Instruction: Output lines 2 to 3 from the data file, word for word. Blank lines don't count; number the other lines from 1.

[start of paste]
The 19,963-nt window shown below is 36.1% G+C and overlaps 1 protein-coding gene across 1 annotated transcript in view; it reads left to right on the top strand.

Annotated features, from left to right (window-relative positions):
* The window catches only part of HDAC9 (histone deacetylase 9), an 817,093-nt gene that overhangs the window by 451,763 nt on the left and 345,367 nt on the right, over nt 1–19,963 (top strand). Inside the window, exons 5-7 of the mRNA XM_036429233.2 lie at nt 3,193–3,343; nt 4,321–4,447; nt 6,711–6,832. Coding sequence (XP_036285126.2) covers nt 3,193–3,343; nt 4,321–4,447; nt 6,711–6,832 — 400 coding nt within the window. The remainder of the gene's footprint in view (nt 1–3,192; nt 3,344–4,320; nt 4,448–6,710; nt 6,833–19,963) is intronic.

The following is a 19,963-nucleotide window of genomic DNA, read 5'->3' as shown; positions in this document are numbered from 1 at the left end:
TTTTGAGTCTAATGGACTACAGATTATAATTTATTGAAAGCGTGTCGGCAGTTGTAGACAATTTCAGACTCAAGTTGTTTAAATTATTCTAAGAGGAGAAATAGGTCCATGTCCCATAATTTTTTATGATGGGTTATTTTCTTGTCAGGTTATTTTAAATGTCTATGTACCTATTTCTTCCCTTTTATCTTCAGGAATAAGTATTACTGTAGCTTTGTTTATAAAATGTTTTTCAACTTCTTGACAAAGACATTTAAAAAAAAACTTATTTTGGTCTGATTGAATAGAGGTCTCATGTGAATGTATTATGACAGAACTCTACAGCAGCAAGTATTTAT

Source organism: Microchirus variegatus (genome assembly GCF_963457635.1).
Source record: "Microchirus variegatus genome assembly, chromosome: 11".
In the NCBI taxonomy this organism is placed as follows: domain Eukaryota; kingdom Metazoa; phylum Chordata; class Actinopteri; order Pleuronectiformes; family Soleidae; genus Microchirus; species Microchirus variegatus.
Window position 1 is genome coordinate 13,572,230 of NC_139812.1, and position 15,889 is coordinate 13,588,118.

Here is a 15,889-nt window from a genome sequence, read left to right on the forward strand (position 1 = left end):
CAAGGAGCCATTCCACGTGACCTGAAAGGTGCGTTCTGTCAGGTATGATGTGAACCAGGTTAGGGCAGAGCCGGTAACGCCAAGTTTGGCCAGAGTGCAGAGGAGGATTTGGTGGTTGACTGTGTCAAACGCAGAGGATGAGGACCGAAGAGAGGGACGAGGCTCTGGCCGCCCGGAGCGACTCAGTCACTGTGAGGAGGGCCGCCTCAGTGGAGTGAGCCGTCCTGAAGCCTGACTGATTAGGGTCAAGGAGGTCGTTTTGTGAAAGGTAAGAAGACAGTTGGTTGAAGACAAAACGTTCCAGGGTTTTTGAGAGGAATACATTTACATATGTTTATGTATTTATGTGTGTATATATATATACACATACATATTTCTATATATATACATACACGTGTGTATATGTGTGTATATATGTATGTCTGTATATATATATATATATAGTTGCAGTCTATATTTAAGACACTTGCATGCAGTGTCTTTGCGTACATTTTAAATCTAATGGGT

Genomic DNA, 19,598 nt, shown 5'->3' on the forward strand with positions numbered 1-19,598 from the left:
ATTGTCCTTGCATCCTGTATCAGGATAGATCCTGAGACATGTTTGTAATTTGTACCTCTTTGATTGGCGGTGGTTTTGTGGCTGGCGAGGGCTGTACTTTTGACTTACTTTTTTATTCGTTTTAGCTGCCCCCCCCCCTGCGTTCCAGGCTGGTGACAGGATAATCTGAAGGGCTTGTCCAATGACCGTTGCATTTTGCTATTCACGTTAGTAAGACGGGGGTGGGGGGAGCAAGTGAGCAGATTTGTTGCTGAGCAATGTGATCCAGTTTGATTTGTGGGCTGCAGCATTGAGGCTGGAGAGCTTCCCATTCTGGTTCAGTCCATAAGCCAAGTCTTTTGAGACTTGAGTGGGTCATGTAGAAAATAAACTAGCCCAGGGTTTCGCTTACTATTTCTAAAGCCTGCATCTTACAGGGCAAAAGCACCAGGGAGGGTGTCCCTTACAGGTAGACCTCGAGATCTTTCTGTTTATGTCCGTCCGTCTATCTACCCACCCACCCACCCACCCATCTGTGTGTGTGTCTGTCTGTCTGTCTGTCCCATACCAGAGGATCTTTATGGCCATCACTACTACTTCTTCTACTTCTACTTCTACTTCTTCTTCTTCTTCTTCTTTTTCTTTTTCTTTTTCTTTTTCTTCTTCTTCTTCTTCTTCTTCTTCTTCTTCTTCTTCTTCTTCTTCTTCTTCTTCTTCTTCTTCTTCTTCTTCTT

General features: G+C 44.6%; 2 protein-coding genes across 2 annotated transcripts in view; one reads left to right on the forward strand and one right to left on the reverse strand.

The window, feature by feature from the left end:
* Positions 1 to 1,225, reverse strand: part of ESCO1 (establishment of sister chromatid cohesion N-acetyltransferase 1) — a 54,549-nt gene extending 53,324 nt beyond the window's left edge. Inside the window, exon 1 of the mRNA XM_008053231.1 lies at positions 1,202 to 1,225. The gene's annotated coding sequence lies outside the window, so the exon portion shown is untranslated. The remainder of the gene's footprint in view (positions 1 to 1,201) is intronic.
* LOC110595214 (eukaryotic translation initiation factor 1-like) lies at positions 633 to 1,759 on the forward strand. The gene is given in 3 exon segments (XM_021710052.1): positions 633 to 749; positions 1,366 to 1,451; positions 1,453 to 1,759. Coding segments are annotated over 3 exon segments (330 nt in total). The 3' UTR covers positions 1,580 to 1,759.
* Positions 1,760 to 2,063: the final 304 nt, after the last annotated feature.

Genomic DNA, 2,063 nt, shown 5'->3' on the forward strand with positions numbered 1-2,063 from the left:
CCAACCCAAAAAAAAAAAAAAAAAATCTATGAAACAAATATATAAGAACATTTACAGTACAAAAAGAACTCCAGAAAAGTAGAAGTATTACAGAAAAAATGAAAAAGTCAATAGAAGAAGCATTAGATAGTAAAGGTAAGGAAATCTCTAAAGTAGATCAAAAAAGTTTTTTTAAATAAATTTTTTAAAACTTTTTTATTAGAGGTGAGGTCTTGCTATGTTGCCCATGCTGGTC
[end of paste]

Annotated features, from left to right (window-relative positions):
* The window catches only part of HDAC9 (histone deacetylase 9), an 817,093-nt gene that overhangs the window by 451,763 nt on the left and 345,367 nt on the right, over nt 1–19,963 (top strand). Inside the window, exons 5-7 of the mRNA XM_036429233.2 lie at nt 3,193–3,343; nt 4,321–4,447; nt 6,711–6,832. Coding sequence (XP_036285126.2) covers nt 3,193–3,343; nt 4,321–4,447; nt 6,711–6,832 — 400 coding nt within the window. The remainder of the gene's footprint in view (nt 1–3,192; nt 3,344–4,320; nt 4,448–6,710; nt 6,833–19,963) is intronic.